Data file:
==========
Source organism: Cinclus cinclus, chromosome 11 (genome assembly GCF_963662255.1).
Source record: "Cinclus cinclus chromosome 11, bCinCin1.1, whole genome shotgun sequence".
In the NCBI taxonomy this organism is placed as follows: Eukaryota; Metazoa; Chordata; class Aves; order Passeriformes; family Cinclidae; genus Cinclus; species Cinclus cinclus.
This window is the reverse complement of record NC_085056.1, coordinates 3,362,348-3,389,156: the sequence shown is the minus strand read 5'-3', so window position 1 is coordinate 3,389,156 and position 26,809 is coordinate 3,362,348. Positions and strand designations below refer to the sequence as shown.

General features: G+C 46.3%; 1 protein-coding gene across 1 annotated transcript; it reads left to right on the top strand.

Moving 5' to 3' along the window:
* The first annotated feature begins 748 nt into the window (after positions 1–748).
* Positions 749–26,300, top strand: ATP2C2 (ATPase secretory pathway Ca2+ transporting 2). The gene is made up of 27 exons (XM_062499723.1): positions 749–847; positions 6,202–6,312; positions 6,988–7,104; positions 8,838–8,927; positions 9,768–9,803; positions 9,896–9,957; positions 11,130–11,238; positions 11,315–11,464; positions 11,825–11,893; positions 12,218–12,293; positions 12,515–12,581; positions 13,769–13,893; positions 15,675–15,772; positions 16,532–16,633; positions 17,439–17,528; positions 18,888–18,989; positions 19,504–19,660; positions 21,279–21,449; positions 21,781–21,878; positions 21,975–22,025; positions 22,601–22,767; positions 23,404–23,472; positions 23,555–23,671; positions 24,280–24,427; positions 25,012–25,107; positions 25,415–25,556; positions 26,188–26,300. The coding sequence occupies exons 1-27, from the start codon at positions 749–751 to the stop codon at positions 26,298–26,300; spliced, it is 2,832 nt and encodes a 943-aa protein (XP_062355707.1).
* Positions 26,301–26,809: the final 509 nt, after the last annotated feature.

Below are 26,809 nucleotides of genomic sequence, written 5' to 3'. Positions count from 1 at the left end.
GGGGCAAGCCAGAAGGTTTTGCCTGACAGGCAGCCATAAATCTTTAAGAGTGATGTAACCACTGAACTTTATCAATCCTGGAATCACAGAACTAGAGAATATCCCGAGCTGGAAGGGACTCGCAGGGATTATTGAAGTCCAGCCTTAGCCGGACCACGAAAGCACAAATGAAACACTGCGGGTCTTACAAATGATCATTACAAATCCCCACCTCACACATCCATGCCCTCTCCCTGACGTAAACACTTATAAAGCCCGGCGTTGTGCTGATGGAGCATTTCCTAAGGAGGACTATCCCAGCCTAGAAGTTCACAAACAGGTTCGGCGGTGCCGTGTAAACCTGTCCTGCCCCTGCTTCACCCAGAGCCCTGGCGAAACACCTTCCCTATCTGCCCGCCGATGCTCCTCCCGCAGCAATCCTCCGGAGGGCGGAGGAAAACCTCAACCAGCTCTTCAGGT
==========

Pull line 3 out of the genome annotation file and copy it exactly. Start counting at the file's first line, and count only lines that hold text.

In the NCBI taxonomy this organism is placed as follows: Eukaryota; Metazoa; Chordata; class Aves; order Passeriformes; family Cinclidae; genus Cinclus; species Cinclus cinclus.